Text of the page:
Author Andrea Barrett's advice: "Read, write, walk, repeat"
We caught up with Andrea Barrett, US National Book Award winner and Adirondack resident who visited SUNY Albany in 2007.
Andrea is renowned for historical fiction that explores the challenge and thrill of scientific discovery and -- appropriately for the present moment -- the experiences of characters coping with the pandemics of the past.
She received the 1996 National Book Award for Fiction for her story collection, Ship Fever. The title novella recounts the experiences of a young Canadian doctor at the center of one of history's worst epidemics-- The Typhus Epidemic of 1847. Known as "ship fever" and transmitted by lice, typhus killed tens of thousands of Irish immigrants to North America who arrived on crowded and unsanitary "coffin ships" during the Potato Famine.
Andrea visited Albany with The Air We Breathe, her acclaimed account of love, betrayal, and the advance of science during the tuberculosis pandemic of the early 20th century. The novel is set in a village called Tamarack Lake in the Adirondacks, a fictionalized Saranac Lake, NY, which was a world-renowned center for the treatment of TB.
Tourists today can visit a variety of sites in Saranac Lake associated with the pandemic, including the Trudeau Sanatorium, the Cure Cottage Museum and the Saranac Laboratory Museum. Sixty-four cure cottages remain standing and are listed on the National Register of Historic Places.
Q: Where are you now?
A: My husband and I have been up in the Adirondacks since mid-February, at a small house about an hour east of the area where The Air We Breathe is set. Pine trees all around us, dirt road in front of us, lots of places to walk without seeing anyone at all: and sometimes we don’t see anyone all week. I shop for groceries once every two weeks, pick up the mail once a week… it’s pretty quiet. We’re very lucky.
Q: Is there anything you'd like us all to do?
A: Try to be kind—to everyone, all the time. Things are rough, we’re all on edge.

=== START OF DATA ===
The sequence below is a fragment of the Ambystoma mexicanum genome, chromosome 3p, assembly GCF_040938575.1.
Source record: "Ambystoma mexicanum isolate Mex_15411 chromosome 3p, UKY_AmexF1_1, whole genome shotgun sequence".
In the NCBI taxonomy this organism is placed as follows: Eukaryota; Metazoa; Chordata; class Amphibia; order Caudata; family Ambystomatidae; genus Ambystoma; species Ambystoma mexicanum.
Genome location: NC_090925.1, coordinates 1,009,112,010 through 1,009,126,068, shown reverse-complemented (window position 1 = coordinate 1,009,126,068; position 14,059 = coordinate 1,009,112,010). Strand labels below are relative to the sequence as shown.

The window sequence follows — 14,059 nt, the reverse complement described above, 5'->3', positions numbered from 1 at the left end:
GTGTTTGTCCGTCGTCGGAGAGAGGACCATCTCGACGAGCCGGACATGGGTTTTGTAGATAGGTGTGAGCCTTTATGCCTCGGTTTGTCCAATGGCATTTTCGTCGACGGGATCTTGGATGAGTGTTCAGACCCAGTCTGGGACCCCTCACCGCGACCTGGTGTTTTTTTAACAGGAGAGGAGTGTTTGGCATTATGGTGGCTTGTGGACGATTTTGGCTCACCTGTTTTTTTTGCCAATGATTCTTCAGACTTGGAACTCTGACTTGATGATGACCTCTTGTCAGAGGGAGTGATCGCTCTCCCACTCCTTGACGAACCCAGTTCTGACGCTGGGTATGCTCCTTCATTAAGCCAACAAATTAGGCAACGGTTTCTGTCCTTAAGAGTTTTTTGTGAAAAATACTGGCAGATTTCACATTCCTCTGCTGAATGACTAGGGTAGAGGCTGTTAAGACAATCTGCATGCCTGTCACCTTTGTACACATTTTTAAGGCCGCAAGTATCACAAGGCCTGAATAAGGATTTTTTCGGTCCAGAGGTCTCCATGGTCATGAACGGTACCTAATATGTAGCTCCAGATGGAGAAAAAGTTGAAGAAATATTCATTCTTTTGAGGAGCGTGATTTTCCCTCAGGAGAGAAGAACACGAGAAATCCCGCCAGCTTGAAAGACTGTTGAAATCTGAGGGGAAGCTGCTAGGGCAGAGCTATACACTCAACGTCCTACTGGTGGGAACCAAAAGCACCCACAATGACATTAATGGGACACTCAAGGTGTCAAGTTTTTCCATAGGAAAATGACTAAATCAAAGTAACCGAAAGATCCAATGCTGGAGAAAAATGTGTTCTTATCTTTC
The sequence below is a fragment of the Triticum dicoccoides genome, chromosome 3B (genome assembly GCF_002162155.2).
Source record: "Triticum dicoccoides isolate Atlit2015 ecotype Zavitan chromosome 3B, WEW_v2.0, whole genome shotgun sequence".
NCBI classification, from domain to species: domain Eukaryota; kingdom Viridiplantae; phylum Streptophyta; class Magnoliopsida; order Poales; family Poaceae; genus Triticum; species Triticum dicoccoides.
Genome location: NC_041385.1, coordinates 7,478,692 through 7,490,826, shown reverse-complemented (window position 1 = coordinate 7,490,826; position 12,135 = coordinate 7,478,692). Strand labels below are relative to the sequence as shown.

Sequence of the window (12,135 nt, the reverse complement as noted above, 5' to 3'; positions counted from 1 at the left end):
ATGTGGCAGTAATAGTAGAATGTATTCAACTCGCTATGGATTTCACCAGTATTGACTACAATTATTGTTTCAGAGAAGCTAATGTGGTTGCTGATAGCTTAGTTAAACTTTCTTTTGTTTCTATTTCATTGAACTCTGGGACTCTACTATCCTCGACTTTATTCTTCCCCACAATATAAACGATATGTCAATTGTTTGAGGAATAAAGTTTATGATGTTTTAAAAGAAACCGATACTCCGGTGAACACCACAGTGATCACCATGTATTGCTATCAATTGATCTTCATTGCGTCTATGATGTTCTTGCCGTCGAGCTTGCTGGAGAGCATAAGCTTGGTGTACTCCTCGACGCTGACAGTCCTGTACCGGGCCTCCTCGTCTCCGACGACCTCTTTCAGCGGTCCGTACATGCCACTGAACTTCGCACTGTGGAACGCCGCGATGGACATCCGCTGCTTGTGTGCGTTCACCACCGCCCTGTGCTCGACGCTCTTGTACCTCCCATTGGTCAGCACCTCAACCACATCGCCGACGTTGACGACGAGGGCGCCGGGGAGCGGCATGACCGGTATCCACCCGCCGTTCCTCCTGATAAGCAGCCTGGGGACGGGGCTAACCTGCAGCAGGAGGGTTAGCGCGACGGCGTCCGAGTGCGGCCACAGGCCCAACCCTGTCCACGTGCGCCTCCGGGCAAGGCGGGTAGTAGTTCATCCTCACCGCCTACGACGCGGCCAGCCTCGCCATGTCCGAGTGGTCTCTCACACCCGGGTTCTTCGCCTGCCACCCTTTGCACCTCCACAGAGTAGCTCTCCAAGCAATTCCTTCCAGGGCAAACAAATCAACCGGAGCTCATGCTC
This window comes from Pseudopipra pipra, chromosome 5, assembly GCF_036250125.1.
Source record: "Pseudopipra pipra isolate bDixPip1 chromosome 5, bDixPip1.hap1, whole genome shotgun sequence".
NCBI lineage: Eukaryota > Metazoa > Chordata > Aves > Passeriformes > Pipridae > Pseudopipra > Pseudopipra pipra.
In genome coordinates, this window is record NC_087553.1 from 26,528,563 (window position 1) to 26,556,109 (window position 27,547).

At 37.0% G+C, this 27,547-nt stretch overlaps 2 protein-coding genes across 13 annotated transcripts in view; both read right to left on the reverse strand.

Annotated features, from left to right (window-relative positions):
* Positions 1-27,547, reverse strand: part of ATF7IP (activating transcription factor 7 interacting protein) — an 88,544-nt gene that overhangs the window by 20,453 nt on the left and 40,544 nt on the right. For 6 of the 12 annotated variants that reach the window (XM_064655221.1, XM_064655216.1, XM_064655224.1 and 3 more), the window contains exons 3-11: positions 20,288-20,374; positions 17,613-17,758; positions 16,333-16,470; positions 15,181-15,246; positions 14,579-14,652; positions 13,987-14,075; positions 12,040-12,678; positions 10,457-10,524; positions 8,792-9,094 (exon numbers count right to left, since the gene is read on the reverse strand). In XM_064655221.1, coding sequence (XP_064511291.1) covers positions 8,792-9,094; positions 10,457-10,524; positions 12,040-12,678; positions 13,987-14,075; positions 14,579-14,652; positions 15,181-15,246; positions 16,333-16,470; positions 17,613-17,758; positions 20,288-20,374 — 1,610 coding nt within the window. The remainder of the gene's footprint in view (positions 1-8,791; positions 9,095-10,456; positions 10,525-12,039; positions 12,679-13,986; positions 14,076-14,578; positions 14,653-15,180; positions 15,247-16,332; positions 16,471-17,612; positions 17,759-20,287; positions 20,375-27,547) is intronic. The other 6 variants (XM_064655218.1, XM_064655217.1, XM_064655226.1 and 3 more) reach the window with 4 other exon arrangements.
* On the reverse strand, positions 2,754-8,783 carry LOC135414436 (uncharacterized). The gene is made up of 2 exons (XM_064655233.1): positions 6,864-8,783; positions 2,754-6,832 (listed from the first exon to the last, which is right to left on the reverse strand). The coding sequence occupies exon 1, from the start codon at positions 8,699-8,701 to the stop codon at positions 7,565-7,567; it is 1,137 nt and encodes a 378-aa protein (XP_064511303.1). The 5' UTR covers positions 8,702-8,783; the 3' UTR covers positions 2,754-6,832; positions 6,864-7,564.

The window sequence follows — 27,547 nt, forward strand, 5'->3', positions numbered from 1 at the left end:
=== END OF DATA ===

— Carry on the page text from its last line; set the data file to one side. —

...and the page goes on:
Q: Any fresh news?
A: Not really: all the days are like all the other days just now. The big excitement is hummingbirds coming to the feeders.
Q: Any writing you'd like to share with us?
A: If you have not already had enough of pandemics in all their forms, The Air We Breathe might resonate with you.
Q: Anything else you'd like us to read?
A: I’ve been re-reading Willa Cather, starting with O Pioneers and working through The Professor’s House, My Mortal Enemy, and the three long stories of Obscure Destinies; I'm just starting My Antonia, with The Song of the Lark on deck. I’m finding her calm, clear voice and brilliant character portraits the perfect antidote to the news I read too much of each day.
Q: What do you do to keep sane?
A: Read, write, walk, repeat. Re-reading older work I’m already familiar with has been a great way to concentrate, even if only for an hour a day, on what writing really is for, what it can do. And it helps me write (which is probably the most important thing I can do to stay sane).
Q: Any recipes you'd like us to try?
A: Melissa Clark’s “Sugared Shortbread” recipe is so easy, and so good. (If you can find flour.)
Q: Any skills we should try to perfect?
A: Anything—anything!—that helps you concentrate for a little while on something beyond the news. Garden, bake, knit, paint, play the banjo, learn a new language…..
A 2001 MacArthur "Genius Award" winner, Andrea is also the author of Servants of the Map, a finalist for the 2003 Pulitzer Prize, and Archangel, a finalist for the 2013 Story Prize. A graduate of Union College, she is Senior Lecturer in English at Williams College.
"[Andrea Barrett's] work stands out for its sheer intelligence…The overall effect is quietly dazzling."
―New York Times Book Review
Visit Andrea's website at http://andrea-barrett.com
Audio recording of Andrea Barrett reading from Ship Fever, 2009 Key West Literary Seminar
"By junior high, I was a horrible student. But during my sophomore year of high school, I did have a fabulous English teacher, and I would go to school just for her class and then skip out afterwards." Andrea Barrett in The Paris Review, Winter 2003
"Weaving Science Into Fiction", by Janet Maslin, New York Times review of Archangel, September, 2013
On our YouTube page, Andrea talks about why she couldn't become a scientist, despite her deep love of science: